Revolutionary Disillusionment, from 1789 to 2013tags: French Revolution, Arab Spring, Alyssa Goldstein Sepinwall, disillusionment, Henri Grégoire
Alyssa Goldstein Sepinwall is a professor of history and director of graduate studies at California State University, San Marcos.
Disillusionment is a time-honored revolutionary tradition. True believers risk their lives launching a revolution, only to see their ideals abandoned by others -- or, worse, to watch the former government return.
The abbé Henri Grégoire, a French revolutionary who was the subject of some of my past work, is a prime example of this phenomenon. Grégoire was one of the leaders of the French Revolution in 1789, and he gloried as the Revolution succeeded. The overthrow of the king was a dream come true for him (“On this September 21 ,” he wrote after the French Republic was declared, “we have annihilated the throne of this crowned monster. Since yesterday, I have been suffocated by joy to the point of being unable to eat or sleep.”) Unfortunately, Grégoire also lived to see the French Republic replaced by Napoleon’s Empire in 1804, and then the Restoration of the Bourbon Monarchy in 1814-15. Grégoire became disgusted with how quickly his countrymen forgot the ills of the past and abandoned the fight for a new society. Though he became pessimistic about human nature (he wrote an associate in 1817 that one needed to have spent two decades in politics “to understand the extent to which the majority of public figures... in France are weak, ungrateful and vile”), he continued to hold fast to his revolutionary ideals and to seek other ways to channel them. One way in which he directed his frustration was to export revolutionary ideals abroad, to countries still under monarchies; he also supported young republics like the United States and Haiti, who struggled to avoid being conquered by their former rulers. (Sepinwall, The Abbé Grégoire and the French Revolution: The Making of Modern Universalism [UC Press, 2005])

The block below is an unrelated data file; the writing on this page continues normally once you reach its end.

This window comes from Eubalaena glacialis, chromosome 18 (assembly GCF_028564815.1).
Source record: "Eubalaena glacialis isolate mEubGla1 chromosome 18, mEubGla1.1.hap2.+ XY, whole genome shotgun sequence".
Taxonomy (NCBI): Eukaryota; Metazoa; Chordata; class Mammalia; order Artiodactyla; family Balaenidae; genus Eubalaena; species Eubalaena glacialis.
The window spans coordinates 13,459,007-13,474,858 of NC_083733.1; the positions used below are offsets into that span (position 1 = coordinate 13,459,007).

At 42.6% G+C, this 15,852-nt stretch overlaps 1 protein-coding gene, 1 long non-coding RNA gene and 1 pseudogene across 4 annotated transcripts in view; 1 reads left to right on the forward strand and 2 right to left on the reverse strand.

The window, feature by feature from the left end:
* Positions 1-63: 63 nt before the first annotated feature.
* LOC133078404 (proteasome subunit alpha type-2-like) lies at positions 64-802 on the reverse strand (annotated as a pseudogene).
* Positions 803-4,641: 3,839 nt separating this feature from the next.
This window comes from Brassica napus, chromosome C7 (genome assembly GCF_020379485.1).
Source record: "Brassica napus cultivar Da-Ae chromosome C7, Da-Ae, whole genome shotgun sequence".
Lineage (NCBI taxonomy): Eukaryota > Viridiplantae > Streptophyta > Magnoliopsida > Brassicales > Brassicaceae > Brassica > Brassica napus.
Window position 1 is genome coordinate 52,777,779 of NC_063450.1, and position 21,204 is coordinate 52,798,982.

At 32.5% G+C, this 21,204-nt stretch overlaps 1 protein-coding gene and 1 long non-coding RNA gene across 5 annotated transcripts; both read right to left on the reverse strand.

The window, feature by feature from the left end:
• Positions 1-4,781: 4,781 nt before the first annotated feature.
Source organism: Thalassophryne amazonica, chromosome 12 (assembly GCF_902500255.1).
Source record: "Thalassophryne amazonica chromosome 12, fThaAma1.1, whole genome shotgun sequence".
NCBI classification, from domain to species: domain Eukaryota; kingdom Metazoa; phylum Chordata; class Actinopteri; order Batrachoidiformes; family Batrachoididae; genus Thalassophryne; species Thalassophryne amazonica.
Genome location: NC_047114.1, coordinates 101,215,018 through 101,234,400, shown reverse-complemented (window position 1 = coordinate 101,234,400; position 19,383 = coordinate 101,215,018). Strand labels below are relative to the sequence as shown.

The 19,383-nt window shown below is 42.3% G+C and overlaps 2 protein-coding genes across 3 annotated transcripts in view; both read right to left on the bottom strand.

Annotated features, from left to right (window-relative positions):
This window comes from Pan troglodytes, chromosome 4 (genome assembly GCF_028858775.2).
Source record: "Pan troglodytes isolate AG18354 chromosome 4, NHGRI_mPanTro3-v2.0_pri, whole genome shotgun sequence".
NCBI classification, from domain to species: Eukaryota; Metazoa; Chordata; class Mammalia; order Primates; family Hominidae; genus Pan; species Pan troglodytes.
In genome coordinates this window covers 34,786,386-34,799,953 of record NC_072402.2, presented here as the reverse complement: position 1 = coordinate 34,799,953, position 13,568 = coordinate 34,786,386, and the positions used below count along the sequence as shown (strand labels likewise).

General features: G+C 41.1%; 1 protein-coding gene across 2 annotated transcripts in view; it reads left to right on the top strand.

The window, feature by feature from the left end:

After the Arab Spring, there has been similar disillusionment among former revolutionaries. While scholars and journalists have examined the Arab Spring’s aftermath mainly in Egypt, similar disenchantment has set in elsewhere, such as in Tunisia, the birthplace of the movement. How much, citizens there ask, has really changed?
The New York Times has a fascinating article today on this topic (“Tunis Journal: A Café Where the Spirit of the Arab Spring Lives On”). The article examines the viewpoint of actors, artists and others who hoped the Arab Spring would transform the region. It focuses on Noureddine El Ati, a Tunisian actor director with an international reputation, and his disenchantment with the revolution there. (“‘People were radiant,’” he said. But the euphoria lasted only about three weeks. “Now we are in a black tunnel…. I thought the people would come to power, and society would move towards more transparency, equality, a good work ethic, but it is exactly the opposite.”)
How frequently does this phenomenon happen elsewhere? What will happen to frustrated revolutionary fervor as the Arab Spring does not result in immediate change? (Readers: Man your keyboards and head for the comments section!)
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